Still digesting Brown's proposal, Cowell said Thursday that it was too early to speculate on a course of action if the budget is approved by the state Legislature.
"It all depends what [the] Legislature decides to do," Cowell said. "If we get the money, we can go on as usual. If we don't, we have to look at what's the least impactful of the take-aways."
Cowell will meet with the library board of trustees and the City Council next week, she said.
Also reeling from the Monday announcement, California Library Assn. President Paymaneh Maghsoudi issued a response online Tuesday and urged members of the Legislature to oppose the cuts.
"The revelation yesterday that Gov. Brown is proposing to eliminate all $30 million in state funding for three of California's most valuable public library programs ... is both disastrous and disheartening," according to Maghsoudi.
The release stated that library funding had been cut 75% under the two previous administrations.
"The public libraries have done more than their share to assist with the budget deficit over the years by absorbing painful cuts," according to Maghsoudi. "The time has come to stop the bleeding and CLA respectfully asks the members of the Legislature to oppose these proposed cuts to our valuable programs."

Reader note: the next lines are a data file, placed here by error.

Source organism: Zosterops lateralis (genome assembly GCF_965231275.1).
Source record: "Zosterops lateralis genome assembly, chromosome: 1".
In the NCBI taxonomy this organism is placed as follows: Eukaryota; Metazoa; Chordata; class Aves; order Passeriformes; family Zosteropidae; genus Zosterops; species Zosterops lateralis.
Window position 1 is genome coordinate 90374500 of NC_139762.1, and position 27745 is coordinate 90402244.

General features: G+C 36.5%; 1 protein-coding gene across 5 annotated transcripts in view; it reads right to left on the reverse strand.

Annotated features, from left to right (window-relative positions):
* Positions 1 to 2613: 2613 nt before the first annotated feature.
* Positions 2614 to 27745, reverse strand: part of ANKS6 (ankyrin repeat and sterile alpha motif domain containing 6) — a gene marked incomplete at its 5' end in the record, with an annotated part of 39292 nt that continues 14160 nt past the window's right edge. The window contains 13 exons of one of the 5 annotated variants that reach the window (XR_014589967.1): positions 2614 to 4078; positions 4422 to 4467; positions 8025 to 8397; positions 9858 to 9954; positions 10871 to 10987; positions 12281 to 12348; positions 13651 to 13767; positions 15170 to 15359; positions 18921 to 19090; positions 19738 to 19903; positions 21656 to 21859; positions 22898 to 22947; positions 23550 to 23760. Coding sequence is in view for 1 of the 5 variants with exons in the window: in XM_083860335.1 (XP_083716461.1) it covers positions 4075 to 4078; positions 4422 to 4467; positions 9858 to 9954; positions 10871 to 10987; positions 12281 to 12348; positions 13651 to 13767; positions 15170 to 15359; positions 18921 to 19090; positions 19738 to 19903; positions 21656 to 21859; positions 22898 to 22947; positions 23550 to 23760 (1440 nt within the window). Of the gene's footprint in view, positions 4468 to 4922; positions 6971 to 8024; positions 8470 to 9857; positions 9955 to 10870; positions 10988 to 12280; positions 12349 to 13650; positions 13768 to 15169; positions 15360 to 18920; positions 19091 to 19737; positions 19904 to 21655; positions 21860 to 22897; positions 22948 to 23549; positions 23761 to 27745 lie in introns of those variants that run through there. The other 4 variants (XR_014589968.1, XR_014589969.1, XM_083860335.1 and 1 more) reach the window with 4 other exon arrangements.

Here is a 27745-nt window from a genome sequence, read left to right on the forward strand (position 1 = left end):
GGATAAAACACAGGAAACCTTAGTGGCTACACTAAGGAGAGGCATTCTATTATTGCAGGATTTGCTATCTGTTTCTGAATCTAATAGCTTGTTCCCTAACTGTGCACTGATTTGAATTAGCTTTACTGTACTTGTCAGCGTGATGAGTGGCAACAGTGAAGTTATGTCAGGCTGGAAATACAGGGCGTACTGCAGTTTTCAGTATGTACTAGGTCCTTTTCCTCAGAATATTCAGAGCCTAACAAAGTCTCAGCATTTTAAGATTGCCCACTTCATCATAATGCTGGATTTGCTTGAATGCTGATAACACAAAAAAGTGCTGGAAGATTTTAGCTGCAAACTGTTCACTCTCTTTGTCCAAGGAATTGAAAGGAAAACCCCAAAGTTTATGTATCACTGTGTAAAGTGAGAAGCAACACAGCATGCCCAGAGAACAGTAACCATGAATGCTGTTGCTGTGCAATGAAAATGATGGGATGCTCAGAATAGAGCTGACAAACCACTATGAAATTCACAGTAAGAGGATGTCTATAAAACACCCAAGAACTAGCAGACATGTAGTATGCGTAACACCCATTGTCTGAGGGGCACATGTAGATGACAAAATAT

Brown defended his proposal, which totals $12.5 billion in reduced state spending, as "vast and historic," on his web page.
"These cuts will be painful, requiring sacrifice from every sector of the state, but we have no choice," Brown said in a prepared statement. "For 10 years, we've had budget gimmicks and tricks that pushed us deep into debt. We must now return California to fiscal responsibility and get our state on the road to economic recovery and job growth."
According to the release, in addition to $12.5 billion in spending reductions, the proposed budget also includes $12 billion in revenue extensions and modifications, $1.9 billion in "other solutions" and provide for a $1 billion "rainy day" reserve.